A Smart Garment for Active Ageing:Mapping User Requirements to Technology

WP Burns, CD Nugent, PJ McCullagh, D Finlay, I Cleland, B Altemeyer, Guido Parente, BW Scotney, SI McClean, S BENTON, J McCann

Research output: Chapter in Book/Report/Conference proceedingChapterpeer-review

3 Citations (Scopus)


Objective Physical exercise may be used to improve mental cognition, physicalstrength and overall dexterity within the older population. This can enhance healthand wellbeing. Walking is cited as the best exercise for persons over 60. Weoutline the development of a smart garment that allows the wearer to monitor theirwellbeing whilst harnessing technology to provide additional safety measures andfunctionality.Main Content In order to ascertain the user needs, questionnaires were designedand distributed to a target cohort of 50 hikers (aged 60 or over). Thesequestionnaires elicited user opinions and experiences with walking activities,clothing attire and technology; in addition to examining what users sought from asmart garment. A number of workshops were organized to offer users hands-onexperience with appropriate fabrics, textiles and technology. From the feedbackreceived a technology mapping exercise was performed in which viabletechnologies were mapped onto the requirements elicited.Results From this user interaction phase, themes were established: safetyenhancement, additional functionality, support for monitoring health indicatorsand increased social interaction. The technology mapping exercise facilitated thedevelopment of an initial prototype that used a Smartphone and inbuilt sensors(accelerometer, GPS) to collect and record: location and walking attributes (suchas speed, distance and altitude) all of which were fed back on an interactive map.A step count was implemented using the onboard accelerometer, to provide anindication of overall activity level. Further development will harness expertise inclothing manufacturing to create a layering system with the capability ofintegrating sensors to create a Body Area Network, to monitor and recordrequested information such as heart rate and (peripheral) body temperature. Allthis information must be assimilated in a useful and meaningful way. Hence theuser interface and interaction methods will be designed appropriate to the age andexperience of the target cohort, with elements of personalisation.Conclusion Feedback from users on the development of a smart garment hasinfluenced the initial prototype. Further technical development will be based onuser evaluation of the wearable system. Feedback from these evaluations will beused to add, amend or remove functionality.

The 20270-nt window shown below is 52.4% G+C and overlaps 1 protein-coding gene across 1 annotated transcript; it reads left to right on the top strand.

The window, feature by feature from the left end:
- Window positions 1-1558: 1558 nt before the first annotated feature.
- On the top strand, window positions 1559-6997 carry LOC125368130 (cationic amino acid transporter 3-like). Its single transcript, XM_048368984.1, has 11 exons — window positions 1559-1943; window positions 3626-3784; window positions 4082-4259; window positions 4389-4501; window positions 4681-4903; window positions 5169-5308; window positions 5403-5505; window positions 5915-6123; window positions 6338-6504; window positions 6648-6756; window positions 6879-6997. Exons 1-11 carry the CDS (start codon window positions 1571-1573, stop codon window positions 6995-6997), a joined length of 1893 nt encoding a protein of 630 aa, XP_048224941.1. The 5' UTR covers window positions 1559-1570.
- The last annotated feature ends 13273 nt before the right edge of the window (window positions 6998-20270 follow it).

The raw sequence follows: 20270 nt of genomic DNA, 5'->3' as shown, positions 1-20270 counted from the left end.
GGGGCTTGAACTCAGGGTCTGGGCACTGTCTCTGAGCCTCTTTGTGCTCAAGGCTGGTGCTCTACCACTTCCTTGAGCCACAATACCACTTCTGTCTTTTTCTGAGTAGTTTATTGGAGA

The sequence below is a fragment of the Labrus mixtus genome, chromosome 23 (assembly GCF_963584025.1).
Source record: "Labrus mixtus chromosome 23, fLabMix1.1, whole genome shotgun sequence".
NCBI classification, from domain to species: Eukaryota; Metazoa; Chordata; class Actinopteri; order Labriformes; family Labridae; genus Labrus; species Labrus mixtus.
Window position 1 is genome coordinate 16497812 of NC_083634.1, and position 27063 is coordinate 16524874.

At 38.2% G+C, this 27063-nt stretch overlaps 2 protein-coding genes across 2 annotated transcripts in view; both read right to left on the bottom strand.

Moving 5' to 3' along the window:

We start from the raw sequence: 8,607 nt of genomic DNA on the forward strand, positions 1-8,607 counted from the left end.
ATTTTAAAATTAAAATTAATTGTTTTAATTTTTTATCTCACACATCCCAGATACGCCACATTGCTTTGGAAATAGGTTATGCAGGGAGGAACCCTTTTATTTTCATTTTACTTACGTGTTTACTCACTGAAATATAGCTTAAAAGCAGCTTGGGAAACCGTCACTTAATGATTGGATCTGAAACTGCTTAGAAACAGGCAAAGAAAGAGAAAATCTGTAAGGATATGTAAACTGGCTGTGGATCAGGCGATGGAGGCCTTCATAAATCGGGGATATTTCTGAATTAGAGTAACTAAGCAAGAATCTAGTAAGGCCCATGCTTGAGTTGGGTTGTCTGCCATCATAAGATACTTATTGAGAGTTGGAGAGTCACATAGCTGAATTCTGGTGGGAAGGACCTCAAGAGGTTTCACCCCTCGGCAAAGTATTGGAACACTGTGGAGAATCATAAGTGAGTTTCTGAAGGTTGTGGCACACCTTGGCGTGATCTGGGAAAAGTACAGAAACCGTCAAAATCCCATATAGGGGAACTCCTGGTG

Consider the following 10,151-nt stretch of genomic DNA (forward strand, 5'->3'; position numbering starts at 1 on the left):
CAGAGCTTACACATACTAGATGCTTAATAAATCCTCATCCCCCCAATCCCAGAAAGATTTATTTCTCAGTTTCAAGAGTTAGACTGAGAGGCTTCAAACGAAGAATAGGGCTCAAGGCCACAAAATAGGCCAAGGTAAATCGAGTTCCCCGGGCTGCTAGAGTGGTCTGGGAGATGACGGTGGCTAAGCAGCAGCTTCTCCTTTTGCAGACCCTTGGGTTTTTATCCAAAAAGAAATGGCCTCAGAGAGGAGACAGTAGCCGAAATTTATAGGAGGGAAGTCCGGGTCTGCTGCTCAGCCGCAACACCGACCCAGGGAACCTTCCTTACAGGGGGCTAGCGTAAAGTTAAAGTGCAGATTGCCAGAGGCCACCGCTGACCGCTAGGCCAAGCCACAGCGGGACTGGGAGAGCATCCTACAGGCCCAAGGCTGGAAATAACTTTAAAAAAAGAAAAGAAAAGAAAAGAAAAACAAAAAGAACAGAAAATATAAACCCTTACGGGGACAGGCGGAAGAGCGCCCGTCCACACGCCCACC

Original languageEnglish
Title of host publicationEveryday Technology for Independence and Care
EditorsG.J. Gelderblom, Mathijs Soede, Leon Adriaens, Klaus Miesenberger
Place of PublicationAmsterdam
PublisherIOS Press
ISBN (Print)978-1-60750-813-7
Publication statusPublished (in print/issue) - 1 Aug 2011


  • Keywords Ageing
  • Smart Clothing
  • Wellness
  • Activity
  • User-Centered Design


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